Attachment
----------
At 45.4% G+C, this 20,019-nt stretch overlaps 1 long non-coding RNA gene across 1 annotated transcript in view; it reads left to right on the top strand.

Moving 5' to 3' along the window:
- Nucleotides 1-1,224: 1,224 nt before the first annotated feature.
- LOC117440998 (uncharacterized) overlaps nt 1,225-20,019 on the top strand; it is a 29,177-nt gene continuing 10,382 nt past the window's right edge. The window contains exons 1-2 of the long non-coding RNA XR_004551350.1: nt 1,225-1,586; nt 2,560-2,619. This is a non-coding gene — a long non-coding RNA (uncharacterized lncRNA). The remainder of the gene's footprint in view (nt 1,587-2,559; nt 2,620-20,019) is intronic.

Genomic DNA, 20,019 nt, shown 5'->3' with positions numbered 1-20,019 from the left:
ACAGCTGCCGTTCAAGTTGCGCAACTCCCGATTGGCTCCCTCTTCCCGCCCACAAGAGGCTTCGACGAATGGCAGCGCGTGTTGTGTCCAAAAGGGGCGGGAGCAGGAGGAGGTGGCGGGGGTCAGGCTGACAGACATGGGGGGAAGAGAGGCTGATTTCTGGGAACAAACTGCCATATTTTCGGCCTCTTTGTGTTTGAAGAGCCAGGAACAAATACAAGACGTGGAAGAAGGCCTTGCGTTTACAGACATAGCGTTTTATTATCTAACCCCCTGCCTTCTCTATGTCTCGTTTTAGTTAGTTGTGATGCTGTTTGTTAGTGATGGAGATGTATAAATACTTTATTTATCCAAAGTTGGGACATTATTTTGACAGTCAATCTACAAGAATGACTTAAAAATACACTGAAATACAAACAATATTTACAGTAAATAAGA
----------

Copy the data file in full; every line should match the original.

At 45.4% G+C, this 20,019-nt stretch overlaps 1 long non-coding RNA gene across 1 annotated transcript in view; it reads left to right on the top strand.

Moving 5' to 3' along the window:
- Nucleotides 1-1,224: 1,224 nt before the first annotated feature.
- LOC117440998 (uncharacterized) overlaps nt 1,225-20,019 on the top strand; it is a 29,177-nt gene continuing 10,382 nt past the window's right edge. The window contains exons 1-2 of the long non-coding RNA XR_004551350.1: nt 1,225-1,586; nt 2,560-2,619. This is a non-coding gene — a long non-coding RNA (uncharacterized lncRNA). The remainder of the gene's footprint in view (nt 1,587-2,559; nt 2,620-20,019) is intronic.

Genomic DNA, 20,019 nt, shown 5'->3' with positions numbered 1-20,019 from the left:
ACAGCTGCCGTTCAAGTTGCGCAACTCCCGATTGGCTCCCTCTTCCCGCCCACAAGAGGCTTCGACGAATGGCAGCGCGTGTTGTGTCCAAAAGGGGCGGGAGCAGGAGGAGGTGGCGGGGGTCAGGCTGACAGACATGGGGGGAAGAGAGGCTGATTTCTGGGAACAAACTGCCATATTTTCGGCCTCTTTGTGTTTGAAGAGCCAGGAACAAATACAAGACGTGGAAGAAGGCCTTGCGTTTACAGACATAGCGTTTTATTATCTAACCCCCTGCCTTCTCTATGTCTCGTTTTAGTTAGTTGTGATGCTGTTTGTTAGTGATGGAGATGTATAAATACTTTATTTATCCAAAGTTGGGACATTATTTTGACAGTCAATCTACAAGAATGACTTAAAAATACACTGAAATACAAACAATATTTACAGTAAATAAGA